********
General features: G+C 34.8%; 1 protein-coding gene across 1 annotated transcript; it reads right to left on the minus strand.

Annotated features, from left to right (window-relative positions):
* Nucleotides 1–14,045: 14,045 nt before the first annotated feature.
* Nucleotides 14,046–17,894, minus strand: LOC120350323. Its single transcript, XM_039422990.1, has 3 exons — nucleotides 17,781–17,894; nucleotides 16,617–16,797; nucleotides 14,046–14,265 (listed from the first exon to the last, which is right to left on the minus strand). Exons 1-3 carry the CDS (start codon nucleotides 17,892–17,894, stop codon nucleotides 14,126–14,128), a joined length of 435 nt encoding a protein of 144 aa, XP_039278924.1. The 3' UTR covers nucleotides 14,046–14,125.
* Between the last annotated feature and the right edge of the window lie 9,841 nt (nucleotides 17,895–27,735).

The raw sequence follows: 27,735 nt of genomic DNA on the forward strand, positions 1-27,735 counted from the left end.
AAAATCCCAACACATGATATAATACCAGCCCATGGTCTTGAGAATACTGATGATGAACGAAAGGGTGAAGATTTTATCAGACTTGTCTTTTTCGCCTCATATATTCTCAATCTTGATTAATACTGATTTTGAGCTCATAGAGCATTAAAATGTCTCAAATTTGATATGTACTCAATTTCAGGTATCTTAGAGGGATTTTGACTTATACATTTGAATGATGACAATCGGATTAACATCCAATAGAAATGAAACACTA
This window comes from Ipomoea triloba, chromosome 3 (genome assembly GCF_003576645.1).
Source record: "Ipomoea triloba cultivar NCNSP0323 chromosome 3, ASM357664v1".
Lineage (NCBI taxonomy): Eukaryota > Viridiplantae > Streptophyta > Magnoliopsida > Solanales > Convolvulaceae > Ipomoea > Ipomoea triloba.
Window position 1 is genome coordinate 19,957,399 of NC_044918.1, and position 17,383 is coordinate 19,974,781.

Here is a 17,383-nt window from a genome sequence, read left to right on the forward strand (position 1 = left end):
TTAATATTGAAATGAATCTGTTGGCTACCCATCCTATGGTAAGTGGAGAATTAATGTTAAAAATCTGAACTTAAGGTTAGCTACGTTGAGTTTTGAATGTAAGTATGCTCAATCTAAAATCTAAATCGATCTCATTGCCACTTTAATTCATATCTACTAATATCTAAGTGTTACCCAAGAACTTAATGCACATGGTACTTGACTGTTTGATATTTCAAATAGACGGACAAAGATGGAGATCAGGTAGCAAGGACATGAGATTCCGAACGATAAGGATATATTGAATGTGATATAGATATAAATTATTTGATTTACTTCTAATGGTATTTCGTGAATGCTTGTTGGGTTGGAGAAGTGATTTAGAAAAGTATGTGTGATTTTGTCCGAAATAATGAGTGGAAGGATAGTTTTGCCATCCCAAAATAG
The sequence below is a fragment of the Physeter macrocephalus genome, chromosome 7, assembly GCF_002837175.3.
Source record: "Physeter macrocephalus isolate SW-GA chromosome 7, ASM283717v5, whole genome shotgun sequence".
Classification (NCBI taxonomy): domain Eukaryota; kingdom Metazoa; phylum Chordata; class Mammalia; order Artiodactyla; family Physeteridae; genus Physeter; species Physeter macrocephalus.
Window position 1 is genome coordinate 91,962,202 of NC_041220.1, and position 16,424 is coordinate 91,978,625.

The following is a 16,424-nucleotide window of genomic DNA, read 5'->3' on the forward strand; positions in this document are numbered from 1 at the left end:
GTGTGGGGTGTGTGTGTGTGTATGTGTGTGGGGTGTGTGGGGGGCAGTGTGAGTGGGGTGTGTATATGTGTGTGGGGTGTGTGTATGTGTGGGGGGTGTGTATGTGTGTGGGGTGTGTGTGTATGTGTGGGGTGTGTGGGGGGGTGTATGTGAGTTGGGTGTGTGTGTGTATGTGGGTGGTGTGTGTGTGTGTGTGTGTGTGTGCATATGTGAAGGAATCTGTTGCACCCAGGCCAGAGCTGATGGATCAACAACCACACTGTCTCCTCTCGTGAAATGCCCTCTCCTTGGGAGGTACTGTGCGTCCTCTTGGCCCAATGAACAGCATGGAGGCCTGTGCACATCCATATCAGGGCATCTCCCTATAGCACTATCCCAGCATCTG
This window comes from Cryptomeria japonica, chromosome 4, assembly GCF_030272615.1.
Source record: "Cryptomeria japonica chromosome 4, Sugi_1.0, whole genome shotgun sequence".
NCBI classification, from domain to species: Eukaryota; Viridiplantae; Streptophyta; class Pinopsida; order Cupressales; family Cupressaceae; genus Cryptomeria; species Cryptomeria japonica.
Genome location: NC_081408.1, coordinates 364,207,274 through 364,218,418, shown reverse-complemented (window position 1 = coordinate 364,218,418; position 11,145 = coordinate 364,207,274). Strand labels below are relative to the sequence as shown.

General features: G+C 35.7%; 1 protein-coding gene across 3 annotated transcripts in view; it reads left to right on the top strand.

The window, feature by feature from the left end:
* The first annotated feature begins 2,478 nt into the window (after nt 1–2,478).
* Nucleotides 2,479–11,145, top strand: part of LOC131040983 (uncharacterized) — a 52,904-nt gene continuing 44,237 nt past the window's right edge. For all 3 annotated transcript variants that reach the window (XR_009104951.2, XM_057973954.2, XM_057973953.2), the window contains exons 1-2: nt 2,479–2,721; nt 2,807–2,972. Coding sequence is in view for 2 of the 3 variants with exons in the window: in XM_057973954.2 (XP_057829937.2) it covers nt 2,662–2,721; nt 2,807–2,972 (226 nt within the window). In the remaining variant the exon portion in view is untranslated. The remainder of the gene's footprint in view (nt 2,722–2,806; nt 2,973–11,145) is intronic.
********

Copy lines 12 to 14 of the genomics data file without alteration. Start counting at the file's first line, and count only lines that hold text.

Here is a 17,383-nt window from a genome sequence, read left to right on the forward strand (position 1 = left end):
TTAATATTGAAATGAATCTGTTGGCTACCCATCCTATGGTAAGTGGAGAATTAATGTTAAAAATCTGAACTTAAGGTTAGCTACGTTGAGTTTTGAATGTAAGTATGCTCAATCTAAAATCTAAATCGATCTCATTGCCACTTTAATTCATATCTACTAATATCTAAGTGTTACCCAAGAACTTAATGCACATGGTACTTGACTGTTTGATATTTCAAATAGACGGACAAAGATGGAGATCAGGTAGCAAGGACATGAGATTCCGAACGATAAGGATATATTGAATGTGATATAGATATAAATTATTTGATTTACTTCTAATGGTATTTCGTGAATGCTTGTTGGGTTGGAGAAGTGATTTAGAAAAGTATGTGTGATTTTGTCCGAAATAATGAGTGGAAGGATAGTTTTGCCATCCCAAAATAG
The sequence below is a fragment of the Physeter macrocephalus genome, chromosome 7, assembly GCF_002837175.3.